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The Few, The Proud…Bea Arthur? 15 Celebrity Marines

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When you think “amphibious warfare,” is the first person that comes to mind Ed McMahon? Can you picture Bozo the Clown with a buzz cut? Say hello to these (mostly) fine men and women you might not have known were Marines.

1. Agent Maxwell Smart

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Don Adams was best known for his portrayal of the bumbling Agent 86 in the classic sitcom Get Smart. However, his stint as a Marine wasn’t quite as fun: After being shot during WWII’s Battle of Guadalcanal, Adams contracted a case of blackwater fever (a severe strain of malaria with a 90 percent mortality rate). He made a full recovery, and spent the rest of his military career rectifying the bumbling of others … as a drill instructor.

2. Shaggy

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The dance-hall superstar also known as Orville Burrell joined the Marines because it was “the one job I could get.” He served in Desert Storm, and it was his stint in the Corps that gave him the inspiration for his breakout hit, 1991’s “Boom-bastic.” Which makes sense, considering his role as a Field Artillery Cannon Crewman.

3. Bea Arthur

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She may have been one of the few, but she was not so proud: Toward the end of her life, Bea actually denied having any experience in the military. The whole truth didn’t come out until 2010, a year after she passed away, when it was revealed that Private Frankel worked as a truck driver and later married a fellow private, Richard Arthur.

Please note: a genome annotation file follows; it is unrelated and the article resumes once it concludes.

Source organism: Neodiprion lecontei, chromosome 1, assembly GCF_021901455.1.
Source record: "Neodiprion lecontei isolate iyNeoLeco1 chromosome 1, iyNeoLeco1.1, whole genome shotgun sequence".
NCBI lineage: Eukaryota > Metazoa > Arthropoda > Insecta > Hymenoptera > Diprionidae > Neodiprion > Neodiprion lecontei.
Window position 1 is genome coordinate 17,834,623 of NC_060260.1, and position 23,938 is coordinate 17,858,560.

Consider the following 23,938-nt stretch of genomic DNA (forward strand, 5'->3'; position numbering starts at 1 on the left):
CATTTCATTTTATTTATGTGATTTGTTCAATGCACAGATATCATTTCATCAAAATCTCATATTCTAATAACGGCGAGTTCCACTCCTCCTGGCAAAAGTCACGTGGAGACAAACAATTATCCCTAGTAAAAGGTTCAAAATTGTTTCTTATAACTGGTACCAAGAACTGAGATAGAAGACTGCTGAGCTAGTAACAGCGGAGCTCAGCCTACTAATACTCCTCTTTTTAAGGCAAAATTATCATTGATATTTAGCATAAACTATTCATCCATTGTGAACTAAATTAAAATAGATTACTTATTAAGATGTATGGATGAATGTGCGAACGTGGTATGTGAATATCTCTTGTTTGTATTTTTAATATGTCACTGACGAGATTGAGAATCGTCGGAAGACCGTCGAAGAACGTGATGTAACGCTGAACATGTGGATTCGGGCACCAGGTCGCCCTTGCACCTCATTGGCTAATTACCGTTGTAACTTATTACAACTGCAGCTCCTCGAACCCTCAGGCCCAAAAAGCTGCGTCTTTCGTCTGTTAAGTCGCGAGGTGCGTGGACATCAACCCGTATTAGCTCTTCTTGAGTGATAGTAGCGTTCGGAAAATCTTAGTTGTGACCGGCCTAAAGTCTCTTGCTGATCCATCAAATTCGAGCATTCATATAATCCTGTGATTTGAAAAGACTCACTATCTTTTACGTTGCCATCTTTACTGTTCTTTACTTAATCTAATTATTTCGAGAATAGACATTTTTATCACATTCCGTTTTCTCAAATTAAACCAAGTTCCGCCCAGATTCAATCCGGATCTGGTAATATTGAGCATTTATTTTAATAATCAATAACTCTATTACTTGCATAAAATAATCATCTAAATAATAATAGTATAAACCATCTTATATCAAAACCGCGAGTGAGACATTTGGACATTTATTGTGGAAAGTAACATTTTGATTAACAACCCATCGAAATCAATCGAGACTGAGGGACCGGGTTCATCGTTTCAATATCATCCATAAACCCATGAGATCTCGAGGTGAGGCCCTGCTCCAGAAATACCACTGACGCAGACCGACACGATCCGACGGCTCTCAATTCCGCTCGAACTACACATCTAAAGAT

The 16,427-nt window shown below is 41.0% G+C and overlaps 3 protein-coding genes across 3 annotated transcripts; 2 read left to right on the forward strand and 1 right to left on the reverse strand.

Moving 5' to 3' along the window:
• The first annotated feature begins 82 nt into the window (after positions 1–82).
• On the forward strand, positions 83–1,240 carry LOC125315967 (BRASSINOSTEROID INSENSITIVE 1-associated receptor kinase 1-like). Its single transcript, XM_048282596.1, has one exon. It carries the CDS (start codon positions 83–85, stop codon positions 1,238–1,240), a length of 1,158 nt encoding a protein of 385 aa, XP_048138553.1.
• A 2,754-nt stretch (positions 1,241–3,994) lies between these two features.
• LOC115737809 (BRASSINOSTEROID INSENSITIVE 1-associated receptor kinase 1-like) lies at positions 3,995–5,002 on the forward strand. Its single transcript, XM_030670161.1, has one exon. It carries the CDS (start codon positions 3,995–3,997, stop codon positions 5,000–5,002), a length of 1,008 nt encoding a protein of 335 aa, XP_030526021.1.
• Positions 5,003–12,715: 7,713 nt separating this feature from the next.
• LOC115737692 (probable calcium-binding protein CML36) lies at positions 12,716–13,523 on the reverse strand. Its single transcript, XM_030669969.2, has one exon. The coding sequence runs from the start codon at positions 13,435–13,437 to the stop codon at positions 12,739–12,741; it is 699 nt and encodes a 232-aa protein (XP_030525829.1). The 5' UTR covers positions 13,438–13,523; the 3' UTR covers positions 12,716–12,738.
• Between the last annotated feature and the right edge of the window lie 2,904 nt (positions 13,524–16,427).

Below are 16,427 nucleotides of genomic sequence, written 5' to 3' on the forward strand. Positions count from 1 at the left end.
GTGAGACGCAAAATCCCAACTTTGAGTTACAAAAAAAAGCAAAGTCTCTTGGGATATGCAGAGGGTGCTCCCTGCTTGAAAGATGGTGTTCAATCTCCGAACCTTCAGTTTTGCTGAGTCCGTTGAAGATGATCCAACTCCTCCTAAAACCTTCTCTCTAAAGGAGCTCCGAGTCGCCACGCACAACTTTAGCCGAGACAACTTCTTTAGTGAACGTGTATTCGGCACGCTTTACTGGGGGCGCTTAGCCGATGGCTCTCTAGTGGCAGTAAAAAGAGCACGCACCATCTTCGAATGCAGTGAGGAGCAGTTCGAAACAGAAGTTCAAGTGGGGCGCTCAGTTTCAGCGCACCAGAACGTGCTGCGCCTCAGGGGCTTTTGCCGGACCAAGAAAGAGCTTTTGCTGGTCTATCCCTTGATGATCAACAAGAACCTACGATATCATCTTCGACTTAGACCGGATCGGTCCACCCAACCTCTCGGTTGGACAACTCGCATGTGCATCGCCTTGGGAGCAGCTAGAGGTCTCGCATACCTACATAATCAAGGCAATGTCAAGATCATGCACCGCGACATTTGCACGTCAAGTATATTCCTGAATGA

4. Bozo the Clown


One of them, anyway. Bob Bell enlisted with the Marines in the early days of WWII, despite lacking vision in one eye (he’d skirted this by memorizing the eye chart). Bell was given a medical discharge within a year and never saw action. Bell had a bit more success being in a clown outfit than a military one: He portrayed Bozo on Chicago’s WGN from 1960 to 1984.

5 and 6. Captain Kangaroo and Mr. Green Jeans

While better known for his persona as a Captain, Bob Keeshan only made it as far as Sergeant while in the Corps. As for his future co-star Mr. Green Jeans, Hugh “Lumpy” Brannum distinguished himself as an upright bassist in a Marine Corps band.

The two children’s show legends didn’t meet until after WWII.

7. Ed McMahon

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The world’s most famous sidekick grew up with a different ambition in mind: He had long dreamed of being a fighter pilot. He enlisted in the Marines during WWII, serving for 23 years, primarily as a reservist, before retiring as a Colonel in 1966.

8. Don Imus

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Before embarking on a long and occasionally controversial career in radio, the I-Man joined the Marines at the behest of his mother, who hoped it would keep him out of jail. He served from 1957-60, most notably as a bugler in the Marine Corps band.

9 and 10. The Everly Brothers

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The legendary rock duo enlisted in the Marines reserves in 1961 (they even went to basic training together). During their two-year stint with the Corps, two of their songs—“Crying in the Rain” and “That’s Old Fashioned”—cracked the Top 10, but they were unable to tour or otherwise capitalize on their success, due to their military commitments. They never cracked the Top 10 again.